Students and teachers have been recognised with a multitude of awards in this year's Science Talent Search competition. Science Talent Search is an annual science competition open to all primary and secondary students in Victoria. The theme for 2020 was ‘Deep blue: Innovations for the future of our oceans ’. Eighteen students submitted their projects into the competition. Of these eighteen, eight students were awarded individual bursaries totalling $1815, nine were awarded distinctions and there was also one merit. These students will attend a virtual Presentation on Monday 16 November to celebrate their achievement.


The dedication and consistent work of the students and our Science staff - Mrs Therese Sweeney and Ms Kerryn Scott, were also rewarded the Peter Craig School Award, which recognises the high quality of entries submitted over the breadth of sections in the competition. An amazing achievement! Thank you to the students and teachers, particularly Ms Kerryn Scott, for their tireless efforts and organisation.


Summaries of some of the projects undertaken:


For my STS Experimental design, I created an experiment in which I tested how the roasting and boiling time of a potato affected the overall end product through using set measurements to test its fluffiness and crispness. Through roasting 25 individual wedges, each varying in time spent in boiling water and the oven, it was in the end determined that by boiling a potato for 15 minutes and roasting it for one hour, you were given the most fluffy while still crisp result.


I feel through doing the experiment I was challenged in a variety of ways, the most prominent being my ability to think creatively for both an experiment and a way to test the variables. I also got to expand my independence as a great deal of the experiment was left to my own hands. It was overall a fun experience that challenged me and gave me something to do.


Nathan Tyrrell

Year 9 Student


Earlier in this unprecedented COVID era of misinformation and confusion, it was difficult for the public to know the facts on the best way to stay safe from COVID-19, especially in basics such as hand hygiene. I thought it would be opportune and extremely necessary to conduct any experimental research that would shed some light on the efficacy of using hand sanitizer versus ordinary soap and water to combat microbes that commonly lurk on hands.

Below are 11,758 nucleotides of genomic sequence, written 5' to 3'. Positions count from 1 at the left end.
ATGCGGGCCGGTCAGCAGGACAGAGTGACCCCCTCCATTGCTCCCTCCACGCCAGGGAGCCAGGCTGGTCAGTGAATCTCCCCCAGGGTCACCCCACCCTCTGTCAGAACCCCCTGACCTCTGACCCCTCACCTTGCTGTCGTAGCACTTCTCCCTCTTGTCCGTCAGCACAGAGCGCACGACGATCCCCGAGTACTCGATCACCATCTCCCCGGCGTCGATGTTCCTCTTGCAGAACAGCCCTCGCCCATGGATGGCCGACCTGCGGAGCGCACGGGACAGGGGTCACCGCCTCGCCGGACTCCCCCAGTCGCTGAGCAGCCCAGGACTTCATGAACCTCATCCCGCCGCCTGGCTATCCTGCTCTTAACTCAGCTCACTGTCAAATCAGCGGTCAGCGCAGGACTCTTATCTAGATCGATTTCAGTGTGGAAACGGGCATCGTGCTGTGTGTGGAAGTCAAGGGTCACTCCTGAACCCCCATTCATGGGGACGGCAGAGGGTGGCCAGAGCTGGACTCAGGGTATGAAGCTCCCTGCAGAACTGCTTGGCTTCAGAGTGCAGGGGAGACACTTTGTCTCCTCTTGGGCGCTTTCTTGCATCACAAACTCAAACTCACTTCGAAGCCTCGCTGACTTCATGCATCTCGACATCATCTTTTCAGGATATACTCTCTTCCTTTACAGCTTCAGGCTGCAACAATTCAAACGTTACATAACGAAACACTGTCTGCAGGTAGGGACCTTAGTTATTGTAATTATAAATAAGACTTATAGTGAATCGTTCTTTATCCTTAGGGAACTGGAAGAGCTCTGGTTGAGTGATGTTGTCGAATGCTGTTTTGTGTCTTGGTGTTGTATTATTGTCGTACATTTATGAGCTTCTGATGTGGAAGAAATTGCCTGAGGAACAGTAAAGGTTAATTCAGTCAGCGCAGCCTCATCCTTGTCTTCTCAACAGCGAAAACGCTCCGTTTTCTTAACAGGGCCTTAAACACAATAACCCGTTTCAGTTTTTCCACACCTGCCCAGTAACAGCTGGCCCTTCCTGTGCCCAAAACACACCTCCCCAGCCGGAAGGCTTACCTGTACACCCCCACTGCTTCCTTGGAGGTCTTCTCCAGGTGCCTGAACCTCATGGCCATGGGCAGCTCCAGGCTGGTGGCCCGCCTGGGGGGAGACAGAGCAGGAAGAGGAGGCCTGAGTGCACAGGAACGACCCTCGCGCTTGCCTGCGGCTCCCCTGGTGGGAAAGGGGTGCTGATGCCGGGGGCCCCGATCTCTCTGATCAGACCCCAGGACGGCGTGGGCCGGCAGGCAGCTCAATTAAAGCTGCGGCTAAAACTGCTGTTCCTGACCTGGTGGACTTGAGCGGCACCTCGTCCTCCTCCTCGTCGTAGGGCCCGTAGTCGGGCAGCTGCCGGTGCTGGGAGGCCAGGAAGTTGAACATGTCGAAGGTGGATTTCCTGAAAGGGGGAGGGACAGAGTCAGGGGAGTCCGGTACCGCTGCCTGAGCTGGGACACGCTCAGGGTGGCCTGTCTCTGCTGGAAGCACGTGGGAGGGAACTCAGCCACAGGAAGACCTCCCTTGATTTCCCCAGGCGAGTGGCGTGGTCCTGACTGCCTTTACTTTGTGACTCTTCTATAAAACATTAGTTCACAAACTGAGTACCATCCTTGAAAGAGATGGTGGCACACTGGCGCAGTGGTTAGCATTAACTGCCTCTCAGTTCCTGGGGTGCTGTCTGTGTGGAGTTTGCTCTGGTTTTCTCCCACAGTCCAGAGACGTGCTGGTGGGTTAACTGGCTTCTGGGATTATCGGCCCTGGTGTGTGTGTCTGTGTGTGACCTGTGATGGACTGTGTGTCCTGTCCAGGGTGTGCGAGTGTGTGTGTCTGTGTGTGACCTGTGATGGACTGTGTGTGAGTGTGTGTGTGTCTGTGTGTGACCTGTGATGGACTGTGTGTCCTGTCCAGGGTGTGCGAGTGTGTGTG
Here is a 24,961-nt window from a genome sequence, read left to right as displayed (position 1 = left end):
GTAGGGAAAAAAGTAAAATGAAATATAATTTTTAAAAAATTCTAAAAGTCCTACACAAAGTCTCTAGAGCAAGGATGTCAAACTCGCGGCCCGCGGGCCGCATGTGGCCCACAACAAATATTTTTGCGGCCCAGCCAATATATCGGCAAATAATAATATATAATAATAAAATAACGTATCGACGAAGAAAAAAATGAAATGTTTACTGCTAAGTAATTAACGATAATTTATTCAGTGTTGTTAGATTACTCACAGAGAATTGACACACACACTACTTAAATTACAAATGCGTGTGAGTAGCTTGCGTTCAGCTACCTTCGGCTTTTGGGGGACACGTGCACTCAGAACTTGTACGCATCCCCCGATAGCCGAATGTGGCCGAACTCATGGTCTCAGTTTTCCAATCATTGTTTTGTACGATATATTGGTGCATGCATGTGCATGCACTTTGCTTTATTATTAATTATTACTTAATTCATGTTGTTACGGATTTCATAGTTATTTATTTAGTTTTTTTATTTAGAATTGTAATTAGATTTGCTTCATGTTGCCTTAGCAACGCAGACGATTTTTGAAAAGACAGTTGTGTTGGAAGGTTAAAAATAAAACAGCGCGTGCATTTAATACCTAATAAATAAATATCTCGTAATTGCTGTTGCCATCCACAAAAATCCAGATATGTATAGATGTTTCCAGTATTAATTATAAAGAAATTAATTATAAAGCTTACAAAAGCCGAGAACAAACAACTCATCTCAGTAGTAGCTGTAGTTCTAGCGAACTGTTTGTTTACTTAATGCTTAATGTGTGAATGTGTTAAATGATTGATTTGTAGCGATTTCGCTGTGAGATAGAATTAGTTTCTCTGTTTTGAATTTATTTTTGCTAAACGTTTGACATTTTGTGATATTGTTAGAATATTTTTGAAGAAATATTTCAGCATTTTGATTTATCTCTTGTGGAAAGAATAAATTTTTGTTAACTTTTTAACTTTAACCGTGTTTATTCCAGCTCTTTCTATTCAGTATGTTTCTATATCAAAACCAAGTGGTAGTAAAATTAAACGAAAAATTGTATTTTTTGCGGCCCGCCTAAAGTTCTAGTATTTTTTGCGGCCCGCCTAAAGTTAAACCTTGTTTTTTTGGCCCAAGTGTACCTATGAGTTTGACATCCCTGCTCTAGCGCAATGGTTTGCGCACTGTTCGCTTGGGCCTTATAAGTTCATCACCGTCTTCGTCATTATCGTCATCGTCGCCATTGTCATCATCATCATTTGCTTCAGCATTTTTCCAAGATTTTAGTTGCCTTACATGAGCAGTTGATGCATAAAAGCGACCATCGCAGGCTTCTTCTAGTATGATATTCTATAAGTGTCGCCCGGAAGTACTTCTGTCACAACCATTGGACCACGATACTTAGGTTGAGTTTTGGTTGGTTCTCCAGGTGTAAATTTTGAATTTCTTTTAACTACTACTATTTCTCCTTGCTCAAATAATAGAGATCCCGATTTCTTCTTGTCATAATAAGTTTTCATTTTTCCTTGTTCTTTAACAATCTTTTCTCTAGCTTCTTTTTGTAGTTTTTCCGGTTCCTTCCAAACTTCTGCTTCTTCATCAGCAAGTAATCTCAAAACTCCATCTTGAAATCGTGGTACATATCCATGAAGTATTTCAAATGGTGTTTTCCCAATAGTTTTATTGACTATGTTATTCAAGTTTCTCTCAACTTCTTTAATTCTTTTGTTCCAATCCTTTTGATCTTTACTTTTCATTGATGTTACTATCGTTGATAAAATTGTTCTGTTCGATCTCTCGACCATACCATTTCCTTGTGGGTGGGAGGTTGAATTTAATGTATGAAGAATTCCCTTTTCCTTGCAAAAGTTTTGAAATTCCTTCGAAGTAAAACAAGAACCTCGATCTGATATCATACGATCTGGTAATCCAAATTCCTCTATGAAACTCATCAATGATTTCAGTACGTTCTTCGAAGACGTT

As this topic has not been given much light in the scientific community, I thought it would be ideal to research for my STS project. From my experimental research, I found that the proper use of basic soap and water to wash one’s hands was more effective than hand sanitiser due to its unique ability to remove dirt and other small spots that harboured microbes. Overall, I had a lot of fun doing my STS project as it was a very enjoyable and eye opening experience, which successfully provided useful and valuable information in the field of infection control, especially when there is a pandemic around.


Cathleen McLeish

Year 9 Student


For my Experimental Research project, I studied how the availability of oxygen affects the growth of yeast cells, by comparing the height of foam produced by yeast inside a sealed bottle and an aerated bottle, for a period of eight hours. The results showed that the yeast inside the aerated bottle produced more foam, thus showing a positive correlation between oxygen availability and foam production.


Ariel Golembo

Year 9 Student


I based my experiment on trying to determine the effect of water temperature on the growth of sourdough starter. When sourdough starter is given flour and water in a process called “feeding”, the starter grows in size. The speed of the growth is impacted by various factors, and it was this rate of growth that I examined in this experiment. I hypothesized that warmer temperatures of water when fed would increase the speed of growth. Six equal amounts of sourdough starter were fed equal parts of flour and water, with varying temperatures of water. 


They were left for six hours with the growth recorded hourly. The sourdough starters that had been mixed with the hot water showed faster rates of growth in comparison to the cold room temperature water sourdough starters, as well as larger mass overall due to the higher temperatures resulting in higher rates of activity in regards to the bacteria and enzymes. In spite of this, past an optimal point the hot temperatures become detrimental and can result in the bacteria of the sourdough starter being denatured or killed. The Science Talent Search was a valuable experience and I was glad we were given the chance to participate, even if it was only in lockdown.


Aleksandra Simic

Year 9 Student


Cherie Marks

Head of Science